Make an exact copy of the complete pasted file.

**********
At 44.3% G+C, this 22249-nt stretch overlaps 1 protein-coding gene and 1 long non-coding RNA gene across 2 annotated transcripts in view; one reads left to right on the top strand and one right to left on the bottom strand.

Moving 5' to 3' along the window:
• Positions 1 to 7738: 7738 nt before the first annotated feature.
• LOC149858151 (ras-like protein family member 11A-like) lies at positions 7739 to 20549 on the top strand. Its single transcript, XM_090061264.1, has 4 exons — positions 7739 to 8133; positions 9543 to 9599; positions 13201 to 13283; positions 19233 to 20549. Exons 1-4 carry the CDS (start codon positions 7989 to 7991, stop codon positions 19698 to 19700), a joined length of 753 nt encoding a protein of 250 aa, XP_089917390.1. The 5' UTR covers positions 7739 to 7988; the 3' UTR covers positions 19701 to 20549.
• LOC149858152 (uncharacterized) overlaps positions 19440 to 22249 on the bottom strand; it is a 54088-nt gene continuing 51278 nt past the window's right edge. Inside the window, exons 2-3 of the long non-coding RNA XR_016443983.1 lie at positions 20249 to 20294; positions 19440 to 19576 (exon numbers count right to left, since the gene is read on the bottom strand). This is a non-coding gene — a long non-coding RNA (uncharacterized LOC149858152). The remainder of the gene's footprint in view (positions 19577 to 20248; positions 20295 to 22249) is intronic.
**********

At 44.3% G+C, this 22249-nt stretch overlaps 1 protein-coding gene and 1 long non-coding RNA gene across 2 annotated transcripts in view; one reads left to right on the top strand and one right to left on the bottom strand.

Moving 5' to 3' along the window:
• Positions 1 to 7738: 7738 nt before the first annotated feature.
• LOC149858151 (ras-like protein family member 11A-like) lies at positions 7739 to 20549 on the top strand. Its single transcript, XM_090061264.1, has 4 exons — positions 7739 to 8133; positions 9543 to 9599; positions 13201 to 13283; positions 19233 to 20549. Exons 1-4 carry the CDS (start codon positions 7989 to 7991, stop codon positions 19698 to 19700), a joined length of 753 nt encoding a protein of 250 aa, XP_089917390.1. The 5' UTR covers positions 7739 to 7988; the 3' UTR covers positions 19701 to 20549.
• LOC149858152 (uncharacterized) overlaps positions 19440 to 22249 on the bottom strand; it is a 54088-nt gene continuing 51278 nt past the window's right edge. Inside the window, exons 2-3 of the long non-coding RNA XR_016443983.1 lie at positions 20249 to 20294; positions 19440 to 19576 (exon numbers count right to left, since the gene is read on the bottom strand). This is a non-coding gene — a long non-coding RNA (uncharacterized LOC149858152). The remainder of the gene's footprint in view (positions 19577 to 20248; positions 20295 to 22249) is intronic.